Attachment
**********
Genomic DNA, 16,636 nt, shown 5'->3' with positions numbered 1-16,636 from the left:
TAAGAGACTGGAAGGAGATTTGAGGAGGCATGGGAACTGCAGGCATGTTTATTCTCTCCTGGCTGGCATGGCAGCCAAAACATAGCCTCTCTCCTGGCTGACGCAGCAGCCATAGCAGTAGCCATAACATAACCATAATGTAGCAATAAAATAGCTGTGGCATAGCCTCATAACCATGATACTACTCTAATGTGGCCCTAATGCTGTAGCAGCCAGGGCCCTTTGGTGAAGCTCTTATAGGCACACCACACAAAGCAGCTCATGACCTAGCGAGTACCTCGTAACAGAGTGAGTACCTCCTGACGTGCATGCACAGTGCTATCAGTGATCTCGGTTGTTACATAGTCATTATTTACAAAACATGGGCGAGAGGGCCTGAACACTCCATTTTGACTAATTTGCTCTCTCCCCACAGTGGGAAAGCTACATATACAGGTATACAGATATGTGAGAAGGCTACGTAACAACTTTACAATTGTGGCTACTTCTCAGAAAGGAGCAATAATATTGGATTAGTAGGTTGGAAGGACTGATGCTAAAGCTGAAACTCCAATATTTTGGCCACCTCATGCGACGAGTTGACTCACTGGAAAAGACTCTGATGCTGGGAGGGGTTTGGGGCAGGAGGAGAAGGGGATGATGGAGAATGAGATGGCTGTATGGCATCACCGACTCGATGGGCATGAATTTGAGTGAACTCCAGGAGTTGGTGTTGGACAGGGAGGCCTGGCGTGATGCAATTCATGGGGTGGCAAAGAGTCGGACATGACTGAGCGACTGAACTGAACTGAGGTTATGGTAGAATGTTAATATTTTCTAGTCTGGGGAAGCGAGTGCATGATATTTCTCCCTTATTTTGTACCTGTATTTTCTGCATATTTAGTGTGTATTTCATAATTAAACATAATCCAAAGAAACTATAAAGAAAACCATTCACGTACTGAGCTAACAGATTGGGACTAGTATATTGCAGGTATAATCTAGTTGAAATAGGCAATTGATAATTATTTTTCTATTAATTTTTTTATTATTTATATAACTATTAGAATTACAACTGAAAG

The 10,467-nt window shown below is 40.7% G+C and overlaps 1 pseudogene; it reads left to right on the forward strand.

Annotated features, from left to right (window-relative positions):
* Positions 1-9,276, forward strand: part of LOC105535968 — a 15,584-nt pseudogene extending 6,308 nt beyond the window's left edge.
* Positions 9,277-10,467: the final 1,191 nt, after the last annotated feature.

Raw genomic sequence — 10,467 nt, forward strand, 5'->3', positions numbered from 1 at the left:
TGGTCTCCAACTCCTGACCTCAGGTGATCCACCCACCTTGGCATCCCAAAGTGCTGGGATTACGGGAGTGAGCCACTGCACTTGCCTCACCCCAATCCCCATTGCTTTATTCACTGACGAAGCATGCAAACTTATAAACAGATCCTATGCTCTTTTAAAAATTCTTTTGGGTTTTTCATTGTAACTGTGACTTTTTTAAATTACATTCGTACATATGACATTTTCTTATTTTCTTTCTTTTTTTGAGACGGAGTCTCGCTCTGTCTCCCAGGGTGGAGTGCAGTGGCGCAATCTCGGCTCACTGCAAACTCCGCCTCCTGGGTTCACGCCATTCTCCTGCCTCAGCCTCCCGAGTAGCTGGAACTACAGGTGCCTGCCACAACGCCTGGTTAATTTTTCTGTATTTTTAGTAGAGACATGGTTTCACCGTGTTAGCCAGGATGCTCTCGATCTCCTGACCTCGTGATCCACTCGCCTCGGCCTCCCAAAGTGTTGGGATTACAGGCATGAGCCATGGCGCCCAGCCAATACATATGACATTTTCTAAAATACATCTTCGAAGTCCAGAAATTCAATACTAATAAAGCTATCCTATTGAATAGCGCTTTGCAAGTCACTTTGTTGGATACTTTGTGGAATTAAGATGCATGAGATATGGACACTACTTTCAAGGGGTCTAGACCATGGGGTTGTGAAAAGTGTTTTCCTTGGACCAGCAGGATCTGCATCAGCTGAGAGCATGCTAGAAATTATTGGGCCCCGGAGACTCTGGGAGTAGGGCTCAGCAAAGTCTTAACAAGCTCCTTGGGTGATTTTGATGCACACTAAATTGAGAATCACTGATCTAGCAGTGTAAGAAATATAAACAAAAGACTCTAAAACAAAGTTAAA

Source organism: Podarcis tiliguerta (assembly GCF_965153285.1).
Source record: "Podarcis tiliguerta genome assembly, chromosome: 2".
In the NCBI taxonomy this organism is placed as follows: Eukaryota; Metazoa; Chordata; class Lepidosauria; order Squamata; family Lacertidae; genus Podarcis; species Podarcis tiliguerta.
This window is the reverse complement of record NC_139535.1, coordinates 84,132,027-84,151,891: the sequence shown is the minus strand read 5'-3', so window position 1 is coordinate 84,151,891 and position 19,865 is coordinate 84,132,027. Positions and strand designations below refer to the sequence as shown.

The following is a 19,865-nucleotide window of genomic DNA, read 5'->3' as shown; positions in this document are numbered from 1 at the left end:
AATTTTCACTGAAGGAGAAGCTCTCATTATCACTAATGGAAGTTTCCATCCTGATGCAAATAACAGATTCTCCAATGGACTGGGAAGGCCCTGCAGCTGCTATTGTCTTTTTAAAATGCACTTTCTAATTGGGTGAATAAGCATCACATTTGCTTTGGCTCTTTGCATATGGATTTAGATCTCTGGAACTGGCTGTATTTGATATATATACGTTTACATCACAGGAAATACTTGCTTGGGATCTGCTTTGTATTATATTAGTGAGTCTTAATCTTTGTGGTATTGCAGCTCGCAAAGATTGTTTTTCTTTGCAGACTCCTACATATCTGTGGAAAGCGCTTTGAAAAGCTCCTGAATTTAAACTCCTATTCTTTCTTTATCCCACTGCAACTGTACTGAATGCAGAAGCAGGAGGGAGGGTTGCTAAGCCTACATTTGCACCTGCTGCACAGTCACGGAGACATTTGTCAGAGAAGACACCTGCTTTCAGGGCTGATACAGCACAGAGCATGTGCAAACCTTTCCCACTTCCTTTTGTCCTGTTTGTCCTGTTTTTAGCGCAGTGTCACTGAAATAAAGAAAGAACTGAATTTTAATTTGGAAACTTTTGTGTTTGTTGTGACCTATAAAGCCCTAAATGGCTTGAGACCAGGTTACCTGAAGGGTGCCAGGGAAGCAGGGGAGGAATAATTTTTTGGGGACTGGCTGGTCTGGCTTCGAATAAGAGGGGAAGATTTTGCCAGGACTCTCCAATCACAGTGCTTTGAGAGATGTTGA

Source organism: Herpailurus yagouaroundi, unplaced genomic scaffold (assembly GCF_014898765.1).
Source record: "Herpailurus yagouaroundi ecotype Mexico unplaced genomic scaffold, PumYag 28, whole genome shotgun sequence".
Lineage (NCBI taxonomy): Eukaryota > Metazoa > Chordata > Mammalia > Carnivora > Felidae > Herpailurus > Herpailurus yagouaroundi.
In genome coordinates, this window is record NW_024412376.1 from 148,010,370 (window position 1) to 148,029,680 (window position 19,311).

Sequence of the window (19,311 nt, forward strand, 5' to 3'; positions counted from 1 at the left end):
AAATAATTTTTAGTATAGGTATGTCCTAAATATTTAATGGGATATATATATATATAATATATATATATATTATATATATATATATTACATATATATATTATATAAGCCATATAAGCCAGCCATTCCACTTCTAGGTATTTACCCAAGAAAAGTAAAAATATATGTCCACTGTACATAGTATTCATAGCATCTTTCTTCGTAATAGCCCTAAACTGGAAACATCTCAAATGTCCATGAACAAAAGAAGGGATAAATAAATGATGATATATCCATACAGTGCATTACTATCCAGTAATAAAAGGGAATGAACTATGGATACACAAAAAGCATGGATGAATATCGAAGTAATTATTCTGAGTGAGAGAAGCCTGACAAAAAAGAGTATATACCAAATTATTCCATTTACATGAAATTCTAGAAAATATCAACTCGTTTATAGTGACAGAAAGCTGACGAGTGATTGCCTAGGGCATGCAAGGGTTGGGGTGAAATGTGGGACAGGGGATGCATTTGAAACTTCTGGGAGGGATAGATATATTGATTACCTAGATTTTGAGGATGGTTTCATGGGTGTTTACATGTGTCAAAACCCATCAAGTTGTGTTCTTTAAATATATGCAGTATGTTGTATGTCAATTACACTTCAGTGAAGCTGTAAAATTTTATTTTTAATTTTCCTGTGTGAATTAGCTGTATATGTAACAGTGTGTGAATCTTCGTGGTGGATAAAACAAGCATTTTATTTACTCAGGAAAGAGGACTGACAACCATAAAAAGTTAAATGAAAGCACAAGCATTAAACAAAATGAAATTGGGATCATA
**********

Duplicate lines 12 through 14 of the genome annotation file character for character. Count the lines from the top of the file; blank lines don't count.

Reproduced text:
This window is the reverse complement of record NC_139535.1, coordinates 84,132,027-84,151,891: the sequence shown is the minus strand read 5'-3', so window position 1 is coordinate 84,151,891 and position 19,865 is coordinate 84,132,027. Positions and strand designations below refer to the sequence as shown.

The following is a 19,865-nucleotide window of genomic DNA, read 5'->3' as shown; positions in this document are numbered from 1 at the left end:
AATTTTCACTGAAGGAGAAGCTCTCATTATCACTAATGGAAGTTTCCATCCTGATGCAAATAACAGATTCTCCAATGGACTGGGAAGGCCCTGCAGCTGCTATTGTCTTTTTAAAATGCACTTTCTAATTGGGTGAATAAGCATCACATTTGCTTTGGCTCTTTGCATATGGATTTAGATCTCTGGAACTGGCTGTATTTGATATATATACGTTTACATCACAGGAAATACTTGCTTGGGATCTGCTTTGTATTATATTAGTGAGTCTTAATCTTTGTGGTATTGCAGCTCGCAAAGATTGTTTTTCTTTGCAGACTCCTACATATCTGTGGAAAGCGCTTTGAAAAGCTCCTGAATTTAAACTCCTATTCTTTCTTTATCCCACTGCAACTGTACTGAATGCAGAAGCAGGAGGGAGGGTTGCTAAGCCTACATTTGCACCTGCTGCACAGTCACGGAGACATTTGTCAGAGAAGACACCTGCTTTCAGGGCTGATACAGCACAGAGCATGTGCAAACCTTTCCCACTTCCTTTTGTCCTGTTTGTCCTGTTTTTAGCGCAGTGTCACTGAAATAAAGAAAGAACTGAATTTTAATTTGGAAACTTTTGTGTTTGTTGTGACCTATAAAGCCCTAAATGGCTTGAGACCAGGTTACCTGAAGGGTGCCAGGGAAGCAGGGGAGGAATAATTTTTTGGGGACTGGCTGGTCTGGCTTCGAATAAGAGGGGAAGATTTTGCCAGGACTCTCCAATCACAGTGCTTTGAGAGATGTTGA